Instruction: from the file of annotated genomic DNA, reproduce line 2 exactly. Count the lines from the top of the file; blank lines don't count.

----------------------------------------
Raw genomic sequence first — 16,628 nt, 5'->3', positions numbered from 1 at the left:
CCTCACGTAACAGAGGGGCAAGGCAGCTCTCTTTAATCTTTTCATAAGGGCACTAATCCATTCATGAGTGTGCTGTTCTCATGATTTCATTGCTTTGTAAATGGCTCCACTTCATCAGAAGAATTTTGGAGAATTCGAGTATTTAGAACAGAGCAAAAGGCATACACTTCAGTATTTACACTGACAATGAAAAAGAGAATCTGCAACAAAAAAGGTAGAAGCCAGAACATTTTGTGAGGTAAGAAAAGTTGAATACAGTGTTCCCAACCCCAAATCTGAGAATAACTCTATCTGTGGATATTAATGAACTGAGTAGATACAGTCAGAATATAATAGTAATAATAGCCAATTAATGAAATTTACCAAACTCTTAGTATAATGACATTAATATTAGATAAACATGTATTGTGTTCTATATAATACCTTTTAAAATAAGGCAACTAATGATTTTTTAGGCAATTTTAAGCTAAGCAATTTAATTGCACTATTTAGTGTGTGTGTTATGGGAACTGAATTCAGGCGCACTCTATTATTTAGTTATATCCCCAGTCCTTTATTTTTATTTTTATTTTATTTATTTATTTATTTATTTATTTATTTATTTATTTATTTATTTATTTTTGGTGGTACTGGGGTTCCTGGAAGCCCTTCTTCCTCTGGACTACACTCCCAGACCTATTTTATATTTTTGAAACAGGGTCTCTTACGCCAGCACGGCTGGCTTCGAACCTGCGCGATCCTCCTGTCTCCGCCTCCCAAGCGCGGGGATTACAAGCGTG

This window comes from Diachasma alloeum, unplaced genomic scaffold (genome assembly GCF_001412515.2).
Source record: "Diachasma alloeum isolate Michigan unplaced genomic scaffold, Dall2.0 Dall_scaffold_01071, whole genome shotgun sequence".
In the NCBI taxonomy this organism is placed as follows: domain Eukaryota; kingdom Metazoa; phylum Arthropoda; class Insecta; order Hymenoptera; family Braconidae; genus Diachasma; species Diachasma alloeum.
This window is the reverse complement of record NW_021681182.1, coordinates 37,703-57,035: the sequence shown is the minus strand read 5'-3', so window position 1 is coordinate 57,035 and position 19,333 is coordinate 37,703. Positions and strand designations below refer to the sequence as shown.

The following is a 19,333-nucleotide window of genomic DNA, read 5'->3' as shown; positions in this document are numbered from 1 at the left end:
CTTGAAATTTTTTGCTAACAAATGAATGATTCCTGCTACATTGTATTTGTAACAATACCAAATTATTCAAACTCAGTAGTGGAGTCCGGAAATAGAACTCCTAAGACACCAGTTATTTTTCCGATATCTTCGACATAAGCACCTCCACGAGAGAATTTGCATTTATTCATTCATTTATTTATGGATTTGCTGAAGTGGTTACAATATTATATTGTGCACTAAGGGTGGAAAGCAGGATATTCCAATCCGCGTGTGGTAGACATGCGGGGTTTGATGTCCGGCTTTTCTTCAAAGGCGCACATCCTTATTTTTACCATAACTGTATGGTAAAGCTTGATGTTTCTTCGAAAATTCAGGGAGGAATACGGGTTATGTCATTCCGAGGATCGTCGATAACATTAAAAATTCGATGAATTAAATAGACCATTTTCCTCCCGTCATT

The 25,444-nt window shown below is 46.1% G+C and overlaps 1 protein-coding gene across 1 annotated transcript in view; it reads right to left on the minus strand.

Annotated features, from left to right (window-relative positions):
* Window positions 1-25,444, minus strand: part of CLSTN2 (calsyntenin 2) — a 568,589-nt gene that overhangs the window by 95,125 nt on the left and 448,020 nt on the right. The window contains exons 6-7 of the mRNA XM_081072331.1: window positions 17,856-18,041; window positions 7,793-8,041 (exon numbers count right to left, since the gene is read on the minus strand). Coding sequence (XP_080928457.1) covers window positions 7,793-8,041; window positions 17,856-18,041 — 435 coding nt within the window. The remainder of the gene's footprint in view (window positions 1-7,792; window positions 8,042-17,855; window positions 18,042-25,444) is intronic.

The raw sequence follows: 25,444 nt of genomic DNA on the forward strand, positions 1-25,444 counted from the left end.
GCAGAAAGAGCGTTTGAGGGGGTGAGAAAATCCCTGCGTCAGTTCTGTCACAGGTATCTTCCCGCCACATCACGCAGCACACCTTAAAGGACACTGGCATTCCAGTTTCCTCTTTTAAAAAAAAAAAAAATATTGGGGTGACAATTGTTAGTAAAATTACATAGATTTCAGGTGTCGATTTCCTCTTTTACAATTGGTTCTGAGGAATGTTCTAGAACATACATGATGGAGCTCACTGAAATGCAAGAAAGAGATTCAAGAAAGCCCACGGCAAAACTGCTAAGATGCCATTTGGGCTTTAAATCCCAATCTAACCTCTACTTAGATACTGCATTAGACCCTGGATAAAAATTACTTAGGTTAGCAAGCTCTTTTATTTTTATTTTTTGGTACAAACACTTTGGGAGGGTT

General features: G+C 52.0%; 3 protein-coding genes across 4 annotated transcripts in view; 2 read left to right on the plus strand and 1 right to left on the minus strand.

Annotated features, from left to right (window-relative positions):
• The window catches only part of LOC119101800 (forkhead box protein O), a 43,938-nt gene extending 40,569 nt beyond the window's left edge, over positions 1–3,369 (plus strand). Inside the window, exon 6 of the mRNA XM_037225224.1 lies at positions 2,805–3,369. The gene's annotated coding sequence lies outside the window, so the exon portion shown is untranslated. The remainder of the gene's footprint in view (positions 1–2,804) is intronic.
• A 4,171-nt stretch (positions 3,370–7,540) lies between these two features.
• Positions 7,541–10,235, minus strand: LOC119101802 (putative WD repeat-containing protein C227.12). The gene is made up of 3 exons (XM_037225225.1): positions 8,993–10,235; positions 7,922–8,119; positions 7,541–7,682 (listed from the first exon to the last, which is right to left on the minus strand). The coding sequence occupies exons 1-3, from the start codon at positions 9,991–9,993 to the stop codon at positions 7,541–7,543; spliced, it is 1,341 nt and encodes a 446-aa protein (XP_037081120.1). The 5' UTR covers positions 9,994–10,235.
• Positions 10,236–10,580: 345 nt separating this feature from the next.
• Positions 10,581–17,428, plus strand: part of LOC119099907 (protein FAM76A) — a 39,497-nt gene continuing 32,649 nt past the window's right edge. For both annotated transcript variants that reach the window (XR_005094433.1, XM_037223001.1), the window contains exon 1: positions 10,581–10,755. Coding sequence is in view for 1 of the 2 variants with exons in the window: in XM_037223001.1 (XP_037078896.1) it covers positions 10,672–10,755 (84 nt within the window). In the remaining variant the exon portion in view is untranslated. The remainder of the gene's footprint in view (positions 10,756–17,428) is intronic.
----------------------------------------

CCTCACGTAACAGAGGGGCAAGGCAGCTCTCTTTAATCTTTTCATAAGGGCACTAATCCATTCATGAGTGTGCTGTTCTCATGATTTCATTGCTTTGTAAATGGCTCCACTTCATCAGAAGAATTTTGGAGAATTCGAGTATTTAGAACAGAGCAAAAGGCATACACTTCAGTATTTACACTGACAATGAAAAAGAGAATCTGCAACAAAAAAGGTAGAAGCCAGAACATTTTGTGAGGTAAGAAAAGTTGAATACAGTGTTCCCAACCCCAAATCTGAGAATAACTCTATCTGTGGATATTAATGAACTGAGTAGATACAGTCAGAATATAATAGTAATAATAGCCAATTAATGAAATTTACCAAACTCTTAGTATAATGACATTAATATTAGATAAACATGTATTGTGTTCTATATAATACCTTTTAAAATAAGGCAACTAATGATTTTTTAGGCAATTTTAAGCTAAGCAATTTAATTGCACTATTTAGTGTGTGTGTTATGGGAACTGAATTCAGGCGCACTCTATTATTTAGTTATATCCCCAGTCCTTTATTTTTATTTTTATTTTATTTATTTATTTATTTATTTATTTATTTATTTATTTATTTATTTATTTTTGGTGGTACTGGGGTTCCTGGAAGCCCTTCTTCCTCTGGACTACACTCCCAGACCTATTTTATATTTTTGAAACAGGGTCTCTTACGCCAGCACGGCTGGCTTCGAACCTGCGCGATCCTCCTGTCTCCGCCTCCCAAGCGCGGGGATTACAAGCGTG